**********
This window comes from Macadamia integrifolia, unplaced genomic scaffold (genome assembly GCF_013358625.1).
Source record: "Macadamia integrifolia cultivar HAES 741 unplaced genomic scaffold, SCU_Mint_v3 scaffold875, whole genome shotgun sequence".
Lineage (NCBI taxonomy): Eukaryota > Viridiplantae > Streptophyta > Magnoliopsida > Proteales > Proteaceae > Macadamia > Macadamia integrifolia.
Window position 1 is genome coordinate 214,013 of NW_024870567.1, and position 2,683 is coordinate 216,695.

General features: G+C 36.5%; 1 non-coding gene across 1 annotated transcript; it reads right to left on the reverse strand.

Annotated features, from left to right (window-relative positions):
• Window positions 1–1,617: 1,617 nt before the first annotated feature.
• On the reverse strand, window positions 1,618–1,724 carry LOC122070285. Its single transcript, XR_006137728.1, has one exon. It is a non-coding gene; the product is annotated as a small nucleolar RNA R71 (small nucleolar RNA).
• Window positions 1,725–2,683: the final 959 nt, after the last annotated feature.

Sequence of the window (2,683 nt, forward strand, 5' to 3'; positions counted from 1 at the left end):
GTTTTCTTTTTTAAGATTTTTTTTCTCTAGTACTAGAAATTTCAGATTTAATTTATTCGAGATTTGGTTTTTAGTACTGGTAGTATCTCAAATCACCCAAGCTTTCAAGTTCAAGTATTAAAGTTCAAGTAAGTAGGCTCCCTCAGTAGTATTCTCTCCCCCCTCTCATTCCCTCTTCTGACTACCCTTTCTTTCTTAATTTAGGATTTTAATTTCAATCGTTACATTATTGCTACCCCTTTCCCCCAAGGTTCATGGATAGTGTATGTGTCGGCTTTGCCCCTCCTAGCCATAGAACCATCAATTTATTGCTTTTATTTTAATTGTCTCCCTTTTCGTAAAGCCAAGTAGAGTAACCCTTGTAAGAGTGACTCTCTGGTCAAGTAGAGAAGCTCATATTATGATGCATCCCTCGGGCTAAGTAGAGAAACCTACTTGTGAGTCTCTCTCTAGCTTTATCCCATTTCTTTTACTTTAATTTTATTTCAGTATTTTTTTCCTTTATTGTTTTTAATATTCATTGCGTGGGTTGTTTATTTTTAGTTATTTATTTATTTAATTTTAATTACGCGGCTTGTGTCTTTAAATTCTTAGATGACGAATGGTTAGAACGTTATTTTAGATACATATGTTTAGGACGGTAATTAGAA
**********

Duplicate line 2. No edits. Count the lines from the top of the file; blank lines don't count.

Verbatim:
Source record: "Macadamia integrifolia cultivar HAES 741 unplaced genomic scaffold, SCU_Mint_v3 scaffold875, whole genome shotgun sequence".